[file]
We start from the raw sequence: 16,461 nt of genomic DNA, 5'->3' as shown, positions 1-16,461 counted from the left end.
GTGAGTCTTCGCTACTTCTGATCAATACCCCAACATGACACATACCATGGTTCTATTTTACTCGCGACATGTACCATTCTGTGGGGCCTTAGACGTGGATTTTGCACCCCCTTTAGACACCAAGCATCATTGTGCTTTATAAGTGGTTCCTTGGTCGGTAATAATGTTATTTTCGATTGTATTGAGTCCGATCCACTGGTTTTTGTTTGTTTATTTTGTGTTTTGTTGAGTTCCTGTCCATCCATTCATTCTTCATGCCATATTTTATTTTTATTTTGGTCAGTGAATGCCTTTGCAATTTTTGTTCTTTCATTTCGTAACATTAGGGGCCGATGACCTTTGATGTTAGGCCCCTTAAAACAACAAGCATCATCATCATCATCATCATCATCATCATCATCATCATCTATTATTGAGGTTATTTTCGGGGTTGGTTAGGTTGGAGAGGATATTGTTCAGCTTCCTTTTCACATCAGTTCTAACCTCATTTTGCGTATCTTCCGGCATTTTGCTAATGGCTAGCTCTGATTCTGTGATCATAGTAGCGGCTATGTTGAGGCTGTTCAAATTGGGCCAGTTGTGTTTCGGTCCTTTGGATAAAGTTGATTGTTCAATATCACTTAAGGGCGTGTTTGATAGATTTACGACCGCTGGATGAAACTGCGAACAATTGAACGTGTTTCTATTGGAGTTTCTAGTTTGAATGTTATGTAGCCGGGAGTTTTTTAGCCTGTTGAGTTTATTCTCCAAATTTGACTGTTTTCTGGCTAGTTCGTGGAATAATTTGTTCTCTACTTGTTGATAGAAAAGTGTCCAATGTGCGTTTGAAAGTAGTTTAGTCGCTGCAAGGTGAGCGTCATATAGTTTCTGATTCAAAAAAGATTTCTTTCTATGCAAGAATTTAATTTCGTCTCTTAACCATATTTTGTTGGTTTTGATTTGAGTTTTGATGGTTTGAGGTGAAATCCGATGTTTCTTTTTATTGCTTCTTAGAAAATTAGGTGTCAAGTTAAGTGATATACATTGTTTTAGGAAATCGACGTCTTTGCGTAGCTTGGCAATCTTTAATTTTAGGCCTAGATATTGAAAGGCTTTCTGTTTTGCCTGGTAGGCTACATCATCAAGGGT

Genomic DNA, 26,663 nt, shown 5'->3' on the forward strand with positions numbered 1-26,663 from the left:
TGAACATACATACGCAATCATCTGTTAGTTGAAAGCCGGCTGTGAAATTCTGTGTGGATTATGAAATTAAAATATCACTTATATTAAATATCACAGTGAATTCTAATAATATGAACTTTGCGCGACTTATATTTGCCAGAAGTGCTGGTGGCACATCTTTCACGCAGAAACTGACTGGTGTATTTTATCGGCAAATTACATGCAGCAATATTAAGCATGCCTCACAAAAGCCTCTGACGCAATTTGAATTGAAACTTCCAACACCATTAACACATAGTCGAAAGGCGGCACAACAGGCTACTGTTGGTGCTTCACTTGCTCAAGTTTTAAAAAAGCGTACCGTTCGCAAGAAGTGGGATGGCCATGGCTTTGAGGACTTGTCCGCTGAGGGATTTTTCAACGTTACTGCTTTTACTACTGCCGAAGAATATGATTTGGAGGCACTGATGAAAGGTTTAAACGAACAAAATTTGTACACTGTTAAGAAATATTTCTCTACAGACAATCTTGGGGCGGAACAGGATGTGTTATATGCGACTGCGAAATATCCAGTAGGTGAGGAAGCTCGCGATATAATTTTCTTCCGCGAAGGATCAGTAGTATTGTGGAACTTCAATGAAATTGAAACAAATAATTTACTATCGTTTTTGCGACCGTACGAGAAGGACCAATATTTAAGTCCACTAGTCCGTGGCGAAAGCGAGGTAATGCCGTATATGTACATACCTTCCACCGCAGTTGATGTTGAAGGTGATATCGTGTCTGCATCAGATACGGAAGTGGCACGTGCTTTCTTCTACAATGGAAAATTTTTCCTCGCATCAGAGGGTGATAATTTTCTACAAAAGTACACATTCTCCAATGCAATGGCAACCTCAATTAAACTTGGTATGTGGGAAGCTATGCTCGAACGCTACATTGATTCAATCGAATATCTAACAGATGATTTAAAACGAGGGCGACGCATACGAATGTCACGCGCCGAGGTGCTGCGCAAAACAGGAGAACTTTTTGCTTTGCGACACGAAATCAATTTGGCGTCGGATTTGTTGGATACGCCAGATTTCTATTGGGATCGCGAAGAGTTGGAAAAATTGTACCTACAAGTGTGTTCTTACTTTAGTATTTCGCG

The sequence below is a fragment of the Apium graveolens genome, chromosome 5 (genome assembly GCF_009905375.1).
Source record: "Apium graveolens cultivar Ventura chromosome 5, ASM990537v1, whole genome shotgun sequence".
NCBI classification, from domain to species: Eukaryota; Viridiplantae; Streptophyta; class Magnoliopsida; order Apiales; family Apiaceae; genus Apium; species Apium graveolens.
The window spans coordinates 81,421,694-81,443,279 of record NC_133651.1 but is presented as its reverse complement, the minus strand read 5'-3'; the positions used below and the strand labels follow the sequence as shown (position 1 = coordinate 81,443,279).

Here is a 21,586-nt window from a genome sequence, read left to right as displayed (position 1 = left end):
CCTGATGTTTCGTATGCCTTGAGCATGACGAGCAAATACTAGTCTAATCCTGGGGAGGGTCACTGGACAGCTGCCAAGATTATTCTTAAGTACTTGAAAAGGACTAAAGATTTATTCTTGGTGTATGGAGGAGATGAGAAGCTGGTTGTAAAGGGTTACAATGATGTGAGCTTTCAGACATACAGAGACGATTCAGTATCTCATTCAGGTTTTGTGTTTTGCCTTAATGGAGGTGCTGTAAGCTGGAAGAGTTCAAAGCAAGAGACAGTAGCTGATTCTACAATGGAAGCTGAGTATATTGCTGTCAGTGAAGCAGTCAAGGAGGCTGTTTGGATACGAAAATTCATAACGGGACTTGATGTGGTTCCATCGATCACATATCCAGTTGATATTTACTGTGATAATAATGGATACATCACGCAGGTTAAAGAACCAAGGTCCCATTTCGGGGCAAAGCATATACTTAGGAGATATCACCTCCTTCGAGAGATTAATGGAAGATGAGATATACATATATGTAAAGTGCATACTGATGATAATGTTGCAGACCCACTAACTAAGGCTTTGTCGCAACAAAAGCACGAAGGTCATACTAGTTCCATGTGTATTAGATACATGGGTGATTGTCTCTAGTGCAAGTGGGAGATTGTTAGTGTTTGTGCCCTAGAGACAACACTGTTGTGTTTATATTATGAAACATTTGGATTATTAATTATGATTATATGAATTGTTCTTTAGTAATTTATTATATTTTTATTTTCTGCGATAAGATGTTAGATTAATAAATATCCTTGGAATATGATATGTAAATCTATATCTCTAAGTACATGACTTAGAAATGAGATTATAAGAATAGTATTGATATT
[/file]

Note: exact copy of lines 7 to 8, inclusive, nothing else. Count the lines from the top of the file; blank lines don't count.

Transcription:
NCBI classification, from domain to species: Eukaryota; Viridiplantae; Streptophyta; class Magnoliopsida; order Apiales; family Apiaceae; genus Apium; species Apium graveolens.
The window spans coordinates 81,421,694-81,443,279 of record NC_133651.1 but is presented as its reverse complement, the minus strand read 5'-3'; the positions used below and the strand labels follow the sequence as shown (position 1 = coordinate 81,443,279).